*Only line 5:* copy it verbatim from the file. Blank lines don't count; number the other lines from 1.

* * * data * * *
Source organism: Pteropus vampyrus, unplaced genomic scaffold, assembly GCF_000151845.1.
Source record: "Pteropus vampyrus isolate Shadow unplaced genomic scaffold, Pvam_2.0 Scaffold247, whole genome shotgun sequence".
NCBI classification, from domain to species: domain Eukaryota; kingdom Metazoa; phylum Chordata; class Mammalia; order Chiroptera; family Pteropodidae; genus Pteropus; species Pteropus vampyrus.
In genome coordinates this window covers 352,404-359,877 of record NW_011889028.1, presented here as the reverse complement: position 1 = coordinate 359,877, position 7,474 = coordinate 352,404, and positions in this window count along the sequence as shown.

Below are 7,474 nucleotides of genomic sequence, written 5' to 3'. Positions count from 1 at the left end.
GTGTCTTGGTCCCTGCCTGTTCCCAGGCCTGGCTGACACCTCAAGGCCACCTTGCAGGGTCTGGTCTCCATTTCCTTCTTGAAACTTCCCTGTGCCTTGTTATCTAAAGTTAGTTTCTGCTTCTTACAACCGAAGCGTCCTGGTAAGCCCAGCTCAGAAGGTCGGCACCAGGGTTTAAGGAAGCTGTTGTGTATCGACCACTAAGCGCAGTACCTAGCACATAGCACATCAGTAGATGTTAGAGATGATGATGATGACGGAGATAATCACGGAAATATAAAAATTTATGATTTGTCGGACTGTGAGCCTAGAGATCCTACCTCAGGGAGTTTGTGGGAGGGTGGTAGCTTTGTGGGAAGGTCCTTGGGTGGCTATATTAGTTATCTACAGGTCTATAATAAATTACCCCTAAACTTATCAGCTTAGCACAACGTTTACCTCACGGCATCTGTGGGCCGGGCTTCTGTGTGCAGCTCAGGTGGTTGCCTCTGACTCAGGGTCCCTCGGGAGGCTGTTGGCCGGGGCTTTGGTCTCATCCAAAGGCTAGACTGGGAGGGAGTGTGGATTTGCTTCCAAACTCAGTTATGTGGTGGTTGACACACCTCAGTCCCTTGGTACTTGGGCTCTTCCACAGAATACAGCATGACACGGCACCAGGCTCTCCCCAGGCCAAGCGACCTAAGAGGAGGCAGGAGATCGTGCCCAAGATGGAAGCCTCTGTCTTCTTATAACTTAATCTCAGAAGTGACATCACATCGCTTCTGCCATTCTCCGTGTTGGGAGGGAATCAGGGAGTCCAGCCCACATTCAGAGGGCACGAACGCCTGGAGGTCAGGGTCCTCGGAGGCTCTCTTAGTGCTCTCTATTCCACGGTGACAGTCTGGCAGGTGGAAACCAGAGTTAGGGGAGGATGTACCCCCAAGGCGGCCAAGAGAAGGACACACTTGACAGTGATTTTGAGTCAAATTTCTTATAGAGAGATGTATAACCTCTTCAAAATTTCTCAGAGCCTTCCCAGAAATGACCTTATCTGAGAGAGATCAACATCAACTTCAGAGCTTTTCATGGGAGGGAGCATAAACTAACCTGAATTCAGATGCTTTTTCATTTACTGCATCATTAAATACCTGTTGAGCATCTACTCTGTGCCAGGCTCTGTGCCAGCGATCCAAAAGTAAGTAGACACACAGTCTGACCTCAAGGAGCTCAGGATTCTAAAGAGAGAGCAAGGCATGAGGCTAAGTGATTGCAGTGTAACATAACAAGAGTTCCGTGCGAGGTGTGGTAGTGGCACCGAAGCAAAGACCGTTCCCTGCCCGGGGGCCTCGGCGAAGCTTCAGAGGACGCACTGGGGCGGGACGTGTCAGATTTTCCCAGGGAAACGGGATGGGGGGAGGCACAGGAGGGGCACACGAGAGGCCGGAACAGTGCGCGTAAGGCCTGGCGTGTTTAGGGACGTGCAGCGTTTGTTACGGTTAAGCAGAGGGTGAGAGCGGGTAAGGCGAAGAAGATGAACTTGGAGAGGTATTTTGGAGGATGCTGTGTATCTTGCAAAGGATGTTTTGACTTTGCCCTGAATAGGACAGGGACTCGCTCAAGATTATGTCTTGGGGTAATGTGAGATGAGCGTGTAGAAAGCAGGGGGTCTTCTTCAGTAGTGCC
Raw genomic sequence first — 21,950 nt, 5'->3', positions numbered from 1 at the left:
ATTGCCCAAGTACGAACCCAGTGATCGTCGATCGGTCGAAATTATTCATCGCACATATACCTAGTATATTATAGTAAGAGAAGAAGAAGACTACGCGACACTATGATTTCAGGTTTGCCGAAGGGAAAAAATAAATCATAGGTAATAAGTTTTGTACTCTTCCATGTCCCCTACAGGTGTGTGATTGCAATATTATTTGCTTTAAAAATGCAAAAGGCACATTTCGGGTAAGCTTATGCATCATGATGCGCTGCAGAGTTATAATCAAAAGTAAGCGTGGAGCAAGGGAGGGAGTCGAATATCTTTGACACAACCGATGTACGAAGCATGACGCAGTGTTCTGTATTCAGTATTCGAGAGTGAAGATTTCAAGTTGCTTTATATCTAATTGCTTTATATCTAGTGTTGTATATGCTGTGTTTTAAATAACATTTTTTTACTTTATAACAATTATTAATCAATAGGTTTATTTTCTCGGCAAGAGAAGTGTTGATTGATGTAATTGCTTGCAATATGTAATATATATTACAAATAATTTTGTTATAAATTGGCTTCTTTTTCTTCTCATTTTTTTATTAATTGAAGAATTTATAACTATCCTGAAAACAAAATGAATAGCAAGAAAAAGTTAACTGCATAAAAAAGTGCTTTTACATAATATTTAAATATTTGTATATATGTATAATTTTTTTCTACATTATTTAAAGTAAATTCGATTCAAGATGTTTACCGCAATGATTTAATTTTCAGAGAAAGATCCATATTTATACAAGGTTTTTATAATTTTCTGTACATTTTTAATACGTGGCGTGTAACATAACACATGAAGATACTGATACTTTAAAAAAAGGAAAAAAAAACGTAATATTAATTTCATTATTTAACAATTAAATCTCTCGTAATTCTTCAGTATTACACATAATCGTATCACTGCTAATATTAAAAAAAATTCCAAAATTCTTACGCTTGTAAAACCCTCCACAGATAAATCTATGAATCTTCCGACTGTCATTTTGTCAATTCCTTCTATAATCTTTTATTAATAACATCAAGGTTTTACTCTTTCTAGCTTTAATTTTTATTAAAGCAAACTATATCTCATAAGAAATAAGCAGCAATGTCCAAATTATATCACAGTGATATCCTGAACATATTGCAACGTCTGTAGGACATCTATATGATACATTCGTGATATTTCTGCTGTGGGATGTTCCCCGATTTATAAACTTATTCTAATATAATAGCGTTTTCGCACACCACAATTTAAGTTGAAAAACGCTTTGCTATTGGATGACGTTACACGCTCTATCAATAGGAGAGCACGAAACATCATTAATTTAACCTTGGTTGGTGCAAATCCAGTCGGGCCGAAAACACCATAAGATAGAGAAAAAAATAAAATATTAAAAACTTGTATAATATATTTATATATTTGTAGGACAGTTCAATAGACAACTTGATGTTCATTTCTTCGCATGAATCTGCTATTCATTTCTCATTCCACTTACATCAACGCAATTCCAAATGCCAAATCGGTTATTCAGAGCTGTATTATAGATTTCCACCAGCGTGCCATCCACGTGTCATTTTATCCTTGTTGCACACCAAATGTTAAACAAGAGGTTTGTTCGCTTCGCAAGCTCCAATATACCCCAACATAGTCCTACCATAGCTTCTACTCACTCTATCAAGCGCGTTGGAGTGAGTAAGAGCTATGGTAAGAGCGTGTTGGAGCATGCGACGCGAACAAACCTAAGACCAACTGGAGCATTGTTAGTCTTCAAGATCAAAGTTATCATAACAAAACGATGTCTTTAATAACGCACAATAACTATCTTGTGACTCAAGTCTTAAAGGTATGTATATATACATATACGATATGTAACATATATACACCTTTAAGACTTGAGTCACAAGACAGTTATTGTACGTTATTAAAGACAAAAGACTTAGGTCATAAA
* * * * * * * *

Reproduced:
Below are 7,474 nucleotides of genomic sequence, written 5' to 3'. Positions count from 1 at the left end.